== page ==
CHARLESTON, W.Va. — Heart disease kills more women than any other disease and it almost killed Debby Smith from Charleston.
“I had a ‘widow maker’ and generally women don’t have those. I had mine about ten years ago. They caught it because I have a great doctor and I’m still here,” Smith told MetroNews.
According to health officials, when a blockage develops in the left descending artery or LAD, it usually leads to a massive heart attack that few survive — the reason it’s dubbed the “widow maker.”
As part of her ongoing treatment which may include a defibrillator implant this year, Smith had to make drastic changes to her diet.
She offered some samples of what she now eats Friday at Thomas Memorial Hospital in Kanawha County during “National Wear Red Day,” part of “Go Red For Women” — a nationwide awareness effort focused on heart disease and stroke in women.
“I love to cook and I needed something that was crunchy and good and low in fat, low in sodium and so, we have it. We have sloppy joes and we have a slaw and we have kale chips,” Smith said. Of the baked kale chips, “It beats potato chips any day. It’s a healthy alternative.”
Lisa Hamrick from Elkview was 19 before she was diagnosed with a heart problem she’d had since birth, one that could have been fatal.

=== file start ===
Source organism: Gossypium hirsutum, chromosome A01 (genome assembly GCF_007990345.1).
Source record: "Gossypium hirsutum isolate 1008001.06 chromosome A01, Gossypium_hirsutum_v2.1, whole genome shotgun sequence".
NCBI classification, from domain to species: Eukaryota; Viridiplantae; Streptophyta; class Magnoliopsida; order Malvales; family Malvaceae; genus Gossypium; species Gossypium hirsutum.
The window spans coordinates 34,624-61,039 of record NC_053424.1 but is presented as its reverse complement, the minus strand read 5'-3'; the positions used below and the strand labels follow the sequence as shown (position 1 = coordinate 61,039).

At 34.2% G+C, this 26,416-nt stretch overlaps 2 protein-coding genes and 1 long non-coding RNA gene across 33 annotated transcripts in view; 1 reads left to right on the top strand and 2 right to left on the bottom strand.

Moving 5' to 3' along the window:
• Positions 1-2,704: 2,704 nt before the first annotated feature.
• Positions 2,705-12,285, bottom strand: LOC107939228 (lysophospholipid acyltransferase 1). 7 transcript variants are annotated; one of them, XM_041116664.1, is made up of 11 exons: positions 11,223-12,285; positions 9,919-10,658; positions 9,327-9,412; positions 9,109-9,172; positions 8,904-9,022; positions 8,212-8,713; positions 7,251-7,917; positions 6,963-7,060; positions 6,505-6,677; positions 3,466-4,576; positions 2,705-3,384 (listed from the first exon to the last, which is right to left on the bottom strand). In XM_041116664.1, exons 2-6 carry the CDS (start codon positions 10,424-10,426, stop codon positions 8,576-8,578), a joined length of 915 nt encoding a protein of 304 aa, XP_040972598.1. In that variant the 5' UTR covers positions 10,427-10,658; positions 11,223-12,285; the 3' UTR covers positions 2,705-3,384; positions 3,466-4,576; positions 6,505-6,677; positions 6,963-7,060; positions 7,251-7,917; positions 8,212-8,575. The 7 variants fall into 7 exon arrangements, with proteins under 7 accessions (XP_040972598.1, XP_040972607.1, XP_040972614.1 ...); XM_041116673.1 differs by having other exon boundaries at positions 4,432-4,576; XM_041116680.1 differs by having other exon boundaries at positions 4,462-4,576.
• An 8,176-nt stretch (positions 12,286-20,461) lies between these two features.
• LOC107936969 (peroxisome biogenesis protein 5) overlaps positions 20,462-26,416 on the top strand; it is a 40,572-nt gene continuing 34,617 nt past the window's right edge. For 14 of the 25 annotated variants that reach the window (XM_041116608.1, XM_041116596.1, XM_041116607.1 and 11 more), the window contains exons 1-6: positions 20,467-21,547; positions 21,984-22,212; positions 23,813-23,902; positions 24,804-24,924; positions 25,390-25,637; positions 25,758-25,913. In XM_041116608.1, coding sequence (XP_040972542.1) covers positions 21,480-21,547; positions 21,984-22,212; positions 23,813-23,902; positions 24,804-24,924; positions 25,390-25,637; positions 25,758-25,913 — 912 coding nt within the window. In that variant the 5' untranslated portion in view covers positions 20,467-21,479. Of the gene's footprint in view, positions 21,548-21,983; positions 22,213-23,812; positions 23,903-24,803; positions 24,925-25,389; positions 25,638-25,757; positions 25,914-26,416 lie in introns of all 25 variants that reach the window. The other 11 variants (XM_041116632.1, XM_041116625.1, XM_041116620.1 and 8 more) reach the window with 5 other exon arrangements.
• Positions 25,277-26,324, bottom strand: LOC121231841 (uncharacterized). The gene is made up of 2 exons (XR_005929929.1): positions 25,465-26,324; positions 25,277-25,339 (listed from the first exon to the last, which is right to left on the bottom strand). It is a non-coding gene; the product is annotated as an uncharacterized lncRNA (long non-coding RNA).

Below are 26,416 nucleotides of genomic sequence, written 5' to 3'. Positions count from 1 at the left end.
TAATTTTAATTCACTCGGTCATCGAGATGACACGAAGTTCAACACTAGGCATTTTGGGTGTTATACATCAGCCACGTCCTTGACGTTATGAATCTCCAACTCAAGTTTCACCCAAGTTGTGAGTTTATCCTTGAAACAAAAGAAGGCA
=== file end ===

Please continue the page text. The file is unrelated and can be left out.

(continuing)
She said it’s important for all women to monitor their own health and use new medical aids like this boric acid suppository | FlowerPower. “Women are the caretakers of the family so often and oftentimes we don’t stop and think that we need to take care of ourselves,” she said.
Hamrick said heart disease is not a “man’s disease” and noted the symptoms of a heart attack can be much different for women.
“We all have moms and sisters and aunts and family members and friends who we care about that really aren’t taking care of themselves,” she said. “We need to spend a few moments taking care of ourselves.”
One in three women die of heart disease and stroke each year, according to information from the American Heart Association. Since 1984, more women than men have died each year from heart disease and stroke. An estimated 80 percent of cardiac events can be prevented.
Throughout the month of February and all year, women are being encouraged to meet with their doctors, learn their health numbers and risk factors and take steps to improve their health.
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